Major Criteria: Heart involvement. A heart murmur is a common finding. This occurs in as many as 40% of patients and may include leaky valves, most commonly mitral regurgitation but also mitral and aortic insufficiency. In addition, the heart muscle and surrounding sac are affected as well. Patients develop unusually faster heart rates and may end up, although rarely, with congestive heart failure and accumulation of excessive amounts of fluid around the heart. Heart involvement is the major cause of long-term medical problems. Younger children tend to develop carditis (heart involvement) first. Patients with carditis are at a greater risk of developing recurrent rheumatic fever and also sustaining further heart damage. A significant percentage of patients with heart involvement end up with rheumatic heart disease (chronic heart involvement). Mitral stenosis is rare in the United States Migratory poly-arthritis. This condition occurs in 75% of patients and many times may be the initial clinical manifestations, especially in the older patients. It usually involves the large joints such as the knees, ankles, elbows and wrists. The term migratory means that it may start in only one knee and then gradually move to the contra-lateral knee joint. Joints become swollen, red and very tender. Joint motion is restricted and patients may have difficulty walking. Subcutaneous nodules: They are firm, painless nodules on the extensor surface of the wrist, elbows and knees. They are found in only 10% of patients. Erythema Marginatum: This skin rash occurs in over 5% of patients. The rash is serpiginous and may be long lasting or evanescent (tend to disappear and reappear). Sydenham Chorea: It consists of rapid purposeless movements of the face and upper extremities. It is also called St.Vitus Dance. Chorea movements are usually present when the patient is awake. Besides chorea there may be other clinical manifestations of brain involvement. Some children may develop mood swings and cry for no reason.

Table #2 Minor Jones Criteria Fever Previous history of rheumatic fever Arthralgia or joint pain (without arthritis) Prolongation of PR interval in the electrocardiogram (approximately 25% of all cases). Abnormal blood test results

Cardiovascular Tests: In addition to blood testing, electrocardiogram, chest x-ray and echocardiogram.

Medical Treatment: Patients with rheumatic fever need to be treated with antibiotics regardless of a negative throat culture. High doses of aspirin or Naproxen are useful in controlling pain and inflammation. Steroids are rarely used except for extremely sick children, mainly patients in heart failure. Patients that develop heart failure will require heart medications and diuretics. Secondary prophylaxis to prevent future strep infections is used in patients who develop acute rheumatic fever. The duration of prophylaxis depends on the risks of exposure to strep infections and if the patient had previous attacks of rheumatic fever. Penicillin is the drug of choice. Prophylaxis is usually given for at least five years (or to age 21) in those patients without heart involvement. Prophylaxis is given for a longer period of time if there has been heart involvement or chronic heart damage (rheumatic heart disease may require life-long prophylaxis). Most patients do not require SBE prophylaxis under the new guidelines from the American Heart Association. A decision on whether or not to do this should be made after consultation with the family and Dr. Villafae. Chorea movements may be controlled with medication as well.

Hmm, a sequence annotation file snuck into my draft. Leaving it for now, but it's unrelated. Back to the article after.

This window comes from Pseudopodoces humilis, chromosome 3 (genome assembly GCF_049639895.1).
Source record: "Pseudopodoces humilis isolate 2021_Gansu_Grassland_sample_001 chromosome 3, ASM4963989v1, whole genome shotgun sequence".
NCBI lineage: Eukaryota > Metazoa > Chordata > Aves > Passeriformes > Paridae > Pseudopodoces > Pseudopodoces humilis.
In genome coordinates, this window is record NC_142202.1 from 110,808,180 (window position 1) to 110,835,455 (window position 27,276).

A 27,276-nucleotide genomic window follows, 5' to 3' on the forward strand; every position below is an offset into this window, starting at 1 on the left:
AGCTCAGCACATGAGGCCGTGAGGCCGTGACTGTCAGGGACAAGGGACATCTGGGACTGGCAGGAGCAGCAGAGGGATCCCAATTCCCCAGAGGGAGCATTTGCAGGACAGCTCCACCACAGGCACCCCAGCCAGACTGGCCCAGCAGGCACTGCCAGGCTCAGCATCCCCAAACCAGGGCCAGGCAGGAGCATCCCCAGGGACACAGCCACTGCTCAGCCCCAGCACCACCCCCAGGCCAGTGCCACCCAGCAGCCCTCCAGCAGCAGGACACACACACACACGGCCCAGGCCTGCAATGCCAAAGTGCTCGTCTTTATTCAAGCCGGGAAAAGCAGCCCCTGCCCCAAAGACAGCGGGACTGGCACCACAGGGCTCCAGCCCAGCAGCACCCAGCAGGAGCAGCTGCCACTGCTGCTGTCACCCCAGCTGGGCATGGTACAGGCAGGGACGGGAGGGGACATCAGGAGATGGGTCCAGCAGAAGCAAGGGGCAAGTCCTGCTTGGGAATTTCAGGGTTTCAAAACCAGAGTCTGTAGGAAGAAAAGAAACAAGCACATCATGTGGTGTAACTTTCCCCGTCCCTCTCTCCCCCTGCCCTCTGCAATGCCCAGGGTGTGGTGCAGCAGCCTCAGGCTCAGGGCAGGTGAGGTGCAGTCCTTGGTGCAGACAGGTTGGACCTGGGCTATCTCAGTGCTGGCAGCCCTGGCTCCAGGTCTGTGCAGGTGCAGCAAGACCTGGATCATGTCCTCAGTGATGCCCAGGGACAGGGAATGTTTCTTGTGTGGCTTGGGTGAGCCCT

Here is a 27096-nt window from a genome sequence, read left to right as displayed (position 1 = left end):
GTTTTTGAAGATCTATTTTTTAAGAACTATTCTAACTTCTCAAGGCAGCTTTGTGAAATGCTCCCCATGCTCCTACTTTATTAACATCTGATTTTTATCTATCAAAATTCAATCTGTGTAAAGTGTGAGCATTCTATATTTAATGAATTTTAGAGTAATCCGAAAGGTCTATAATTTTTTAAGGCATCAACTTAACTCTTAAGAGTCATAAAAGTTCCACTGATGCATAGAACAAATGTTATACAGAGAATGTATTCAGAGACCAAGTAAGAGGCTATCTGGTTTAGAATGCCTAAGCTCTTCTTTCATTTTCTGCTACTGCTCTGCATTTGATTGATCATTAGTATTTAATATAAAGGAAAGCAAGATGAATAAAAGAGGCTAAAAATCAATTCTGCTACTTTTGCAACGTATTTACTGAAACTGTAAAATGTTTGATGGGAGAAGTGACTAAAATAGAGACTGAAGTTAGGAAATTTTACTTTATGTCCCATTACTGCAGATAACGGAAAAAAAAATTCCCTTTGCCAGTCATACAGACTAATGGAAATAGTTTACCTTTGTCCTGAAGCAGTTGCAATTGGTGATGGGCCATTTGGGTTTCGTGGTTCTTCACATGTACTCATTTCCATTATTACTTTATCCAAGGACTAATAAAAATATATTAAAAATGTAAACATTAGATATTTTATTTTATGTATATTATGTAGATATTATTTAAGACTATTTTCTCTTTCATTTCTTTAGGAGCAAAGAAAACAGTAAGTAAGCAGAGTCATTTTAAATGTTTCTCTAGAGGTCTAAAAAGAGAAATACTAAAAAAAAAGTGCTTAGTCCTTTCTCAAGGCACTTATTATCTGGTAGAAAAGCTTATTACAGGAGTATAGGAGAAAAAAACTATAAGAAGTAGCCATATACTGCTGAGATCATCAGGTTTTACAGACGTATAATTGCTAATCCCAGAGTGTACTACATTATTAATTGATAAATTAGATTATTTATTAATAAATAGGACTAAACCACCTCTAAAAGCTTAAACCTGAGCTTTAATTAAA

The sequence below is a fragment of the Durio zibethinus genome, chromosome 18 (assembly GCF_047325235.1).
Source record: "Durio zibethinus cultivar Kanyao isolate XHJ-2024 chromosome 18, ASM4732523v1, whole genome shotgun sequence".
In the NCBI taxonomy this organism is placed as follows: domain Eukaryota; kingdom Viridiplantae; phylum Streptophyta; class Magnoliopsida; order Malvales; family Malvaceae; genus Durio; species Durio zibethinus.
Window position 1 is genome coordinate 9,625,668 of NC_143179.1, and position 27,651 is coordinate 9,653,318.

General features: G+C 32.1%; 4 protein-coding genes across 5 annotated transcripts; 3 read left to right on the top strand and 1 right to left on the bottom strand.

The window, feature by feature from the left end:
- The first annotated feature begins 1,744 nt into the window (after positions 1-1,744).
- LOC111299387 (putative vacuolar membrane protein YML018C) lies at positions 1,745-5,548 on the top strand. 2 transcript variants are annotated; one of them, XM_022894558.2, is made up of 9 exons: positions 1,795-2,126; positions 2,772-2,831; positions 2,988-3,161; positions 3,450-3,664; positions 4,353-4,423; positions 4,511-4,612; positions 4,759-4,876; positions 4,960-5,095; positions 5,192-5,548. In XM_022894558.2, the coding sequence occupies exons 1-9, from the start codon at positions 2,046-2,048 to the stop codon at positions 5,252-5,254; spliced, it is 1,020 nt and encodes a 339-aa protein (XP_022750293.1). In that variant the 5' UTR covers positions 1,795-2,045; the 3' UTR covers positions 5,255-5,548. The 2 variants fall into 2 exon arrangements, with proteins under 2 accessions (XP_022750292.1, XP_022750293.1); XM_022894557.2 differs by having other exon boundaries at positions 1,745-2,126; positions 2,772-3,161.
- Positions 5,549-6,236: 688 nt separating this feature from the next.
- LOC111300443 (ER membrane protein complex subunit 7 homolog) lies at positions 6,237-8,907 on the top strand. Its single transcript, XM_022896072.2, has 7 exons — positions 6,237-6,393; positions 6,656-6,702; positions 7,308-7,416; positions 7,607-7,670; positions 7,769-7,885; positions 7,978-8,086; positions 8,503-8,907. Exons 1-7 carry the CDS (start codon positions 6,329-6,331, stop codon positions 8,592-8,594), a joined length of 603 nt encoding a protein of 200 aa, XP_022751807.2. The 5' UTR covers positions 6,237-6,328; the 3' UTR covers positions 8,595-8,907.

Copyright 2008-09 Children's Heart Specialists mykentuckyheart.com/.../RheumaticFever.htm

RHEUMATIC FEVER
Rheumatic fever is a generalized inflammatory connective tissue disease characterized by fever, joint pains, and heart disease with less frequent involvement of the skin, nervous system and the subcutaneous tissues. Rheumatic fever has a tendency to recur and is due to an immune reaction following Group A beta haemolytic streptococcal throat infection. Epidemiology

Rheumatic fever is common among the children of the poor, where there is overcrowding and delay in the treatment of throat infections. Rheumatic fever is extremely rare under 2 years of age. Most cases of rheumatic fever occur in children aged 5-15 years. Cause Acute rheumatic fever is related to a previous Group A beta haemolytic streptococcal throat infection. The interval between the throat infection and the attack of acute rheumatic fever varies from 4- 6 weeks. Clinical Manifestations: The clinical manifestations of rheumatic fever include: